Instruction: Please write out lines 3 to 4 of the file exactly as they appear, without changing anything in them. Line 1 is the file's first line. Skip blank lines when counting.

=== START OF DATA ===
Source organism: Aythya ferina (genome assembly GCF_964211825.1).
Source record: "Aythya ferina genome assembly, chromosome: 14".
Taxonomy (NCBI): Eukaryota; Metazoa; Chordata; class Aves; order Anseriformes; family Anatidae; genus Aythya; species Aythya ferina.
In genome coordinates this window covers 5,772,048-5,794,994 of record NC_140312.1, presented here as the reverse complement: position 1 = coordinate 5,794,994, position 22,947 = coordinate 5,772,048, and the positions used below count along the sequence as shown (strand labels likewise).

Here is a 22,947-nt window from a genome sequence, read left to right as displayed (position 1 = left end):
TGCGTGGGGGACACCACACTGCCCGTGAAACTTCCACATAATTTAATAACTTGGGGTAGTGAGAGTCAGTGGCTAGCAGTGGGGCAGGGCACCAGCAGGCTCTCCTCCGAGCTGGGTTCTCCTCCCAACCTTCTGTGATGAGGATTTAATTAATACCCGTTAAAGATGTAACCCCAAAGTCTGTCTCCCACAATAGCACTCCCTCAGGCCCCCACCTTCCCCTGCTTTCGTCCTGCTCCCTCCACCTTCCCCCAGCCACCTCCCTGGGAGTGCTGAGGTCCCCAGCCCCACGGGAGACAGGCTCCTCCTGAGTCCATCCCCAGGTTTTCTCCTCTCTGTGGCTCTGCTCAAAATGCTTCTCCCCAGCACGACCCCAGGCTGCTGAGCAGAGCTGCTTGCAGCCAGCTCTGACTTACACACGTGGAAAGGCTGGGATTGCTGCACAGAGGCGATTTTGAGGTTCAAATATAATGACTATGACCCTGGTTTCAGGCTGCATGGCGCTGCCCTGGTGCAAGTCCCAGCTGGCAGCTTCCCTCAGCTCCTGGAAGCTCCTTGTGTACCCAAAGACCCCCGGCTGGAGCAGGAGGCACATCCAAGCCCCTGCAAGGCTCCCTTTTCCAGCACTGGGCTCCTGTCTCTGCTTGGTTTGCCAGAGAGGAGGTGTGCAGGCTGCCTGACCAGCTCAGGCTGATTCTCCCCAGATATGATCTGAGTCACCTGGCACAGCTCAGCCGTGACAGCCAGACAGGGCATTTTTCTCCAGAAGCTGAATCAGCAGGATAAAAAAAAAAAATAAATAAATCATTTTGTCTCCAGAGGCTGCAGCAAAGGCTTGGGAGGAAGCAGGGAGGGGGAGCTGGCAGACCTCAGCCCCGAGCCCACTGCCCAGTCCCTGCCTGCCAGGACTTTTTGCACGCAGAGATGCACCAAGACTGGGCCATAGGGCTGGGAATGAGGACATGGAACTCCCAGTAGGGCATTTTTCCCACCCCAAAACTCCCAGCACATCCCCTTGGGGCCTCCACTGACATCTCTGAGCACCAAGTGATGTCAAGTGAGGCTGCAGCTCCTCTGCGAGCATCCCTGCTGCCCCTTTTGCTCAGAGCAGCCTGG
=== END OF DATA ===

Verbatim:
Taxonomy (NCBI): Eukaryota; Metazoa; Chordata; class Aves; order Anseriformes; family Anatidae; genus Aythya; species Aythya ferina.
In genome coordinates this window covers 5,772,048-5,794,994 of record NC_140312.1, presented here as the reverse complement: position 1 = coordinate 5,794,994, position 22,947 = coordinate 5,772,048, and the positions used below count along the sequence as shown (strand labels likewise).